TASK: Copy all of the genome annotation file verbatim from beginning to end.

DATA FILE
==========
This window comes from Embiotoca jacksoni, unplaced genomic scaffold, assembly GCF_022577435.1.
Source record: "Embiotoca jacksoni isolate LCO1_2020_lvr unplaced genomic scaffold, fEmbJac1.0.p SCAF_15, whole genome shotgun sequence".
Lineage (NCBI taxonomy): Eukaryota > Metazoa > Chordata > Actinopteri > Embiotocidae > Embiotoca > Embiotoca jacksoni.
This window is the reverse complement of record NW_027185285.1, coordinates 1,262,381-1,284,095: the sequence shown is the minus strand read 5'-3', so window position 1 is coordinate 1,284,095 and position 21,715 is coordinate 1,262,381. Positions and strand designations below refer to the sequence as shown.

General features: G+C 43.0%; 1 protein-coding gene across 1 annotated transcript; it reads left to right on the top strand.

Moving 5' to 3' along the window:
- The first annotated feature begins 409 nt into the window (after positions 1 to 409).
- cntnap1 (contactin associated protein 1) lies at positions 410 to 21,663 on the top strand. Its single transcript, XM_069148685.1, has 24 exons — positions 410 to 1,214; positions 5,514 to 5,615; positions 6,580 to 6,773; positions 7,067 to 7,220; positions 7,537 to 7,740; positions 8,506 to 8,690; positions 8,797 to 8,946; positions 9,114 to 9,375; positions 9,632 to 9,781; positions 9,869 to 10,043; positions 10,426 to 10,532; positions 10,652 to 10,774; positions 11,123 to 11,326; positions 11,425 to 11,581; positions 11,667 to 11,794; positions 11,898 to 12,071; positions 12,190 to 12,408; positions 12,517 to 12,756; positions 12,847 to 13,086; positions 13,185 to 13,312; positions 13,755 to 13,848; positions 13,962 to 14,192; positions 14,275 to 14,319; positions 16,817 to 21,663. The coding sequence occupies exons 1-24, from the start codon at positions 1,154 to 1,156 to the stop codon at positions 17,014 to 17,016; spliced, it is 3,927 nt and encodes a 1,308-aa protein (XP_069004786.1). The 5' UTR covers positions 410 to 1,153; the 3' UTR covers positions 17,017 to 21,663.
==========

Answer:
This window comes from Embiotoca jacksoni, unplaced genomic scaffold, assembly GCF_022577435.1.
Source record: "Embiotoca jacksoni isolate LCO1_2020_lvr unplaced genomic scaffold, fEmbJac1.0.p SCAF_15, whole genome shotgun sequence".
Lineage (NCBI taxonomy): Eukaryota > Metazoa > Chordata > Actinopteri > Embiotocidae > Embiotoca > Embiotoca jacksoni.
This window is the reverse complement of record NW_027185285.1, coordinates 1,262,381-1,284,095: the sequence shown is the minus strand read 5'-3', so window position 1 is coordinate 1,284,095 and position 21,715 is coordinate 1,262,381. Positions and strand designations below refer to the sequence as shown.

General features: G+C 43.0%; 1 protein-coding gene across 1 annotated transcript; it reads left to right on the top strand.

Moving 5' to 3' along the window:
- The first annotated feature begins 409 nt into the window (after positions 1 to 409).
- cntnap1 (contactin associated protein 1) lies at positions 410 to 21,663 on the top strand. Its single transcript, XM_069148685.1, has 24 exons — positions 410 to 1,214; positions 5,514 to 5,615; positions 6,580 to 6,773; positions 7,067 to 7,220; positions 7,537 to 7,740; positions 8,506 to 8,690; positions 8,797 to 8,946; positions 9,114 to 9,375; positions 9,632 to 9,781; positions 9,869 to 10,043; positions 10,426 to 10,532; positions 10,652 to 10,774; positions 11,123 to 11,326; positions 11,425 to 11,581; positions 11,667 to 11,794; positions 11,898 to 12,071; positions 12,190 to 12,408; positions 12,517 to 12,756; positions 12,847 to 13,086; positions 13,185 to 13,312; positions 13,755 to 13,848; positions 13,962 to 14,192; positions 14,275 to 14,319; positions 16,817 to 21,663. The coding sequence occupies exons 1-24, from the start codon at positions 1,154 to 1,156 to the stop codon at positions 17,014 to 17,016; spliced, it is 3,927 nt and encodes a 1,308-aa protein (XP_069004786.1). The 5' UTR covers positions 410 to 1,153; the 3' UTR covers positions 17,017 to 21,663.